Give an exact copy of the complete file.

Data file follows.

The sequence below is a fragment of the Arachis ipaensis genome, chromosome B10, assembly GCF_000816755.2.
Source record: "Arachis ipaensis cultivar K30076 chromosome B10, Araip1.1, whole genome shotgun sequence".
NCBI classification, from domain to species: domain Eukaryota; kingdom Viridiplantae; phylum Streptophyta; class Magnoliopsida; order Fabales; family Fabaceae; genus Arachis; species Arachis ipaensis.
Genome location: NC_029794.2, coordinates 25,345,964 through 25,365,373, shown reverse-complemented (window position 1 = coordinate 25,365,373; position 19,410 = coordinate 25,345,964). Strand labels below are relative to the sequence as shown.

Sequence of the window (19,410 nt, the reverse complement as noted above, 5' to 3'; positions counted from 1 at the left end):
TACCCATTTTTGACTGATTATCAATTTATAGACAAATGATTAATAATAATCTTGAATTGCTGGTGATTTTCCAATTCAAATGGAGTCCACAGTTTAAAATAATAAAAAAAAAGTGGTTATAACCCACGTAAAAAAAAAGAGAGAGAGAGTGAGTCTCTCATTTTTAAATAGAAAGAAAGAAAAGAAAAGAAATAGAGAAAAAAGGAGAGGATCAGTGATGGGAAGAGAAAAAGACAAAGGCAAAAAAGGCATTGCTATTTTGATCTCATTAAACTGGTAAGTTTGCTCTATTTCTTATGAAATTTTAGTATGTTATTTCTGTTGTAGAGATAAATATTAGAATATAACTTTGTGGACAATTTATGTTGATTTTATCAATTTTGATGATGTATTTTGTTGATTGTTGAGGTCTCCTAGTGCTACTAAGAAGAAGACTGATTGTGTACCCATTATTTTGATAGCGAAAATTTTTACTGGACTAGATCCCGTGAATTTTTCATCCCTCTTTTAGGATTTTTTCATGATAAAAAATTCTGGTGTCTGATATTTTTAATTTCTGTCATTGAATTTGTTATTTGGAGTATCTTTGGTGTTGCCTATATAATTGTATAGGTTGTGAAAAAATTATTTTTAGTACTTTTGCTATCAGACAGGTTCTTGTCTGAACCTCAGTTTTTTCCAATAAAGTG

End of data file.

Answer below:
The sequence below is a fragment of the Arachis ipaensis genome, chromosome B10, assembly GCF_000816755.2.
Source record: "Arachis ipaensis cultivar K30076 chromosome B10, Araip1.1, whole genome shotgun sequence".
NCBI classification, from domain to species: domain Eukaryota; kingdom Viridiplantae; phylum Streptophyta; class Magnoliopsida; order Fabales; family Fabaceae; genus Arachis; species Arachis ipaensis.
Genome location: NC_029794.2, coordinates 25,345,964 through 25,365,373, shown reverse-complemented (window position 1 = coordinate 25,365,373; position 19,410 = coordinate 25,345,964). Strand labels below are relative to the sequence as shown.

Sequence of the window (19,410 nt, the reverse complement as noted above, 5' to 3'; positions counted from 1 at the left end):
TACCCATTTTTGACTGATTATCAATTTATAGACAAATGATTAATAATAATCTTGAATTGCTGGTGATTTTCCAATTCAAATGGAGTCCACAGTTTAAAATAATAAAAAAAAAGTGGTTATAACCCACGTAAAAAAAAAGAGAGAGAGAGTGAGTCTCTCATTTTTAAATAGAAAGAAAGAAAAGAAAAGAAATAGAGAAAAAAGGAGAGGATCAGTGATGGGAAGAGAAAAAGACAAAGGCAAAAAAGGCATTGCTATTTTGATCTCATTAAACTGGTAAGTTTGCTCTATTTCTTATGAAATTTTAGTATGTTATTTCTGTTGTAGAGATAAATATTAGAATATAACTTTGTGGACAATTTATGTTGATTTTATCAATTTTGATGATGTATTTTGTTGATTGTTGAGGTCTCCTAGTGCTACTAAGAAGAAGACTGATTGTGTACCCATTATTTTGATAGCGAAAATTTTTACTGGACTAGATCCCGTGAATTTTTCATCCCTCTTTTAGGATTTTTTCATGATAAAAAATTCTGGTGTCTGATATTTTTAATTTCTGTCATTGAATTTGTTATTTGGAGTATCTTTGGTGTTGCCTATATAATTGTATAGGTTGTGAAAAAATTATTTTTAGTACTTTTGCTATCAGACAGGTTCTTGTCTGAACCTCAGTTTTTTCCAATAAAGTG